Ravalomanana embraced market reforms, which led to an increase in foreign aid and a cancellation of the country’s debt, but also to increased prices for food staples. Despite Ravalomanana’s stated intent to tackle the issue, corruption persisted. A thwarted coup attempt by a renegade general in November 2006 received the backing of several presidential contenders. Nevertheless, Ravalomanana won re-election in December 2006.
However, in January 2009 a Merina, Andry Rajoelina, a popular and young new mayor of the capital Antananarivo, announced that he intended to take charge of ‘all national affairs’. According to media reports, protests against the government and police shootings followed, with violent clashes between the police and the Rajoelina’s supporters, ‘the orange movement’, resulting in many deaths. After Ravalomanana was forced into resigning in March, Rajoelina was sworn into office. In the meantime, Madagascar was suspended from the African Union and the Southern African Development Community (SADC). A major factor attributed to the 2009 coup was the perception within the military that Merina received preferential treatment over Côtier in promotion and career progression.
A roadmap for elections brokered by the Southern African Development Community (SADC) derailed in 2011. Moreover the country was beset by poverty, environmental crises like locust swarms, droughts and floods, as well as violence and other criminality such as cattle rustling, while the political wrangling continued. Both Rajoelina and Ravalomanana reneged on a January 2013 commitment not to stand in the post-coup elections, only to be eventually excluded by the electoral court from the polls, which were eventually held in October 2013.
These presidential elections were declared largely free and fair, with the second round won by Hery Rajaonarimampianina, who was sworn in as president in January 2014 but impeached in May 2015. The impeachment was later thrown out by the Constitutional Court. In December 2015 a new Senate – dissolved after the 2009 coup – was elected and senators took up their posts in February 2016.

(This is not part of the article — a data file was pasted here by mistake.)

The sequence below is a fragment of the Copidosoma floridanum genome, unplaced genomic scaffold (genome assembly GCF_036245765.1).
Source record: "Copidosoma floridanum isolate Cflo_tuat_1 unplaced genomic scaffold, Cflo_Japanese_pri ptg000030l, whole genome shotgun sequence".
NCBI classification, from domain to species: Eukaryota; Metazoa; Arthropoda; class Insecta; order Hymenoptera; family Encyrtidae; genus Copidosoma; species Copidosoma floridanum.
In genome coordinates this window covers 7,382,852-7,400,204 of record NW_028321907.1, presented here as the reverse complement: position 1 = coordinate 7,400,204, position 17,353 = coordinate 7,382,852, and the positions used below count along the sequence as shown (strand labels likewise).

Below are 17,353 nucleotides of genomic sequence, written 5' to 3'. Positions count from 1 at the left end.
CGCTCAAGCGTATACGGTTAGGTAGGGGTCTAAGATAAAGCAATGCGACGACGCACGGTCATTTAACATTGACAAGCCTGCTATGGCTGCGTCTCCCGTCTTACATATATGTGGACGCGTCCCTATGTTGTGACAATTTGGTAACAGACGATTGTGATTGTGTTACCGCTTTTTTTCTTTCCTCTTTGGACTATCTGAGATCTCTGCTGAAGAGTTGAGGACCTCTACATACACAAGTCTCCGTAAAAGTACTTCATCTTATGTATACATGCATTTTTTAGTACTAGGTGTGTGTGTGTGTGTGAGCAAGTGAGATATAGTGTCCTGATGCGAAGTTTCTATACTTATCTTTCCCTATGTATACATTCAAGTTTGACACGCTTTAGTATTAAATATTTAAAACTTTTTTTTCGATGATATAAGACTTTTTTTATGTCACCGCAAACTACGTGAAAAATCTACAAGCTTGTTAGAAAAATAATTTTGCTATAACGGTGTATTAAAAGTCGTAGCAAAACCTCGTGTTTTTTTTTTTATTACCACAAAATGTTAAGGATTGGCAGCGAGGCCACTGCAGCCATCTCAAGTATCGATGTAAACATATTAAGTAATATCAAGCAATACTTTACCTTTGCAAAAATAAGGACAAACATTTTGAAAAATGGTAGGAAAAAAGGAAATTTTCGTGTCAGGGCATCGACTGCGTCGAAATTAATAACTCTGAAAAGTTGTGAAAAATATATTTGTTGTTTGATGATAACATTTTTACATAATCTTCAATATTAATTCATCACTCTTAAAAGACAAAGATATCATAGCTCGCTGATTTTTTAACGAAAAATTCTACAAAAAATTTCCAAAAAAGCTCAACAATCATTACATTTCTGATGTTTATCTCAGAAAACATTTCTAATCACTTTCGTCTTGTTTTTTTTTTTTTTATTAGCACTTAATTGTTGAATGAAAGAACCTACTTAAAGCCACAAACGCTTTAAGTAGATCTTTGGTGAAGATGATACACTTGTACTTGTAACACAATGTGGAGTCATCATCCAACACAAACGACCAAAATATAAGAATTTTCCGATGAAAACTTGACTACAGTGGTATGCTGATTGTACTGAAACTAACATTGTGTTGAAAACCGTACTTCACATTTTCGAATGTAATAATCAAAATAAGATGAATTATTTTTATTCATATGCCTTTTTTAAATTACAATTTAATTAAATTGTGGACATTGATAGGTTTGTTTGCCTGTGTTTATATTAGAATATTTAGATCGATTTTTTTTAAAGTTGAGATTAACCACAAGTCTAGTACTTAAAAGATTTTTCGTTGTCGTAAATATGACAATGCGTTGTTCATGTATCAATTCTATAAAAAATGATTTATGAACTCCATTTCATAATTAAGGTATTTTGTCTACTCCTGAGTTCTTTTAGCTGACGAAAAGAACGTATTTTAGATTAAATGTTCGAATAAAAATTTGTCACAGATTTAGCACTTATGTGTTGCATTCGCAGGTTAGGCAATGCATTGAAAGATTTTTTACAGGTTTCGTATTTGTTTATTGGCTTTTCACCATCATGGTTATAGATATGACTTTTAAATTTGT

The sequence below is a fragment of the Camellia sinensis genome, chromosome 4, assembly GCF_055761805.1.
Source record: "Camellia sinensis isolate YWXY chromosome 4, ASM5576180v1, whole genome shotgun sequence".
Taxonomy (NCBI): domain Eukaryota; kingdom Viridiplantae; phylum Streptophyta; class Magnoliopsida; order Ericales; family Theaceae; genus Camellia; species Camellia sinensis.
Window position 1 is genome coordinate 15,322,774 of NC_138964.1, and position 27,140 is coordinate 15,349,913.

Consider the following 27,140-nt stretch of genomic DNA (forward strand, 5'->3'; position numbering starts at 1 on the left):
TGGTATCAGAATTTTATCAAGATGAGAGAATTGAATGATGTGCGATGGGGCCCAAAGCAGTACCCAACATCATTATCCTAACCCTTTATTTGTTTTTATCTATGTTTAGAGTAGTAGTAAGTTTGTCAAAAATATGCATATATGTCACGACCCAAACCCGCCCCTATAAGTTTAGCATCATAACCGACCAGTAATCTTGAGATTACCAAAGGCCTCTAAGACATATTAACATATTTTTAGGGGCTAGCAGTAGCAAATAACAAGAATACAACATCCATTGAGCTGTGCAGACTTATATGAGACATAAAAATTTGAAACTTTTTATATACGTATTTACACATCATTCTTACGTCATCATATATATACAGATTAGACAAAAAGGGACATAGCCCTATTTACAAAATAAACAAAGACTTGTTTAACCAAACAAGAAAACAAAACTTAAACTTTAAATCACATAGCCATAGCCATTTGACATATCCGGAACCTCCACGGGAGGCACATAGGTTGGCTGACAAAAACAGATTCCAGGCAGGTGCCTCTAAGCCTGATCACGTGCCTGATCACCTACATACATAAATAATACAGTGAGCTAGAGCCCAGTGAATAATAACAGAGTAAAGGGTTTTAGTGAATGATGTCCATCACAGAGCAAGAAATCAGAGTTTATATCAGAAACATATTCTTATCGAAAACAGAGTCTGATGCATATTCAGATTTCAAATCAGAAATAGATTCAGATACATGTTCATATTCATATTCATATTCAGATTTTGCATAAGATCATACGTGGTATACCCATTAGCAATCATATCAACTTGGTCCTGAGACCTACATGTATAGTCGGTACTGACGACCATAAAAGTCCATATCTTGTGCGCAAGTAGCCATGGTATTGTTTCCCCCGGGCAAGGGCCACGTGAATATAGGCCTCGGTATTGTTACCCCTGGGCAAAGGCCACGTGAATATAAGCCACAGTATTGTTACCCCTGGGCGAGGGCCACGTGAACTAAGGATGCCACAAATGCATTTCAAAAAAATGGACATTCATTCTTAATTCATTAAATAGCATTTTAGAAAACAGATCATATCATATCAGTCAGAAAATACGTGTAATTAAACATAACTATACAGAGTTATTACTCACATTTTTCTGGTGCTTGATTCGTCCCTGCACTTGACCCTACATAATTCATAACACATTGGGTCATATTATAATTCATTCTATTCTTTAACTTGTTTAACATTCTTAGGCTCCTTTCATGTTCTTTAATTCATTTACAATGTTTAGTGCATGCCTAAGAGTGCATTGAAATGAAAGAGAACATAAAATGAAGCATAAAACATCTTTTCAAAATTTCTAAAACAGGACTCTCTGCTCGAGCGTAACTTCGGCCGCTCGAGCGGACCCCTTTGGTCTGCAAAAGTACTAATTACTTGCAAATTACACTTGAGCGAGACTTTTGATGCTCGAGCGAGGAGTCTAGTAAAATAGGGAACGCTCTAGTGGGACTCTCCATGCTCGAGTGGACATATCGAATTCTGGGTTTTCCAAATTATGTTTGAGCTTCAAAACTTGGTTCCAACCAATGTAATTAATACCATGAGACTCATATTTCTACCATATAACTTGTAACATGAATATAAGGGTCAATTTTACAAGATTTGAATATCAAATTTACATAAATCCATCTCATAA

Madagascar’s Constitution forbids associations that ‘call into question the unity of the nation, and those that advocate totalitarianism or ethnic, tribal, or religious segregation’.
Following the events of 2009, Madagascar has recently witnessed increased political stability. The current government is led by President Hery Rajaonarimampianina, who assumed office in 2014 following elections in 2013.While Rajaonarimampianina received the majority of his support from Côtier peoples, he has emphasized in media interviews that he seeks to move away from the tribalism of the past.
Madagascar is one of the world’s least developed countries, and the poorest Malagasy are particularly vulnerable to storms and drought, and frequently must rely on international food aid. Madagascar also has a reputation for official corruption. While recently discovered oil and gas reserves in Madagascar could bring new wealth to the island, environmental groups have warned that these resources would only serve to alleviate poverty if measures were put in place to ensure accountability and transparency in the handling of petroleum revenue.
Updated April 2018.
Ligue Malgache des droits de l’homme
Ligue Africaine des Droits de l’Homme et des Peuples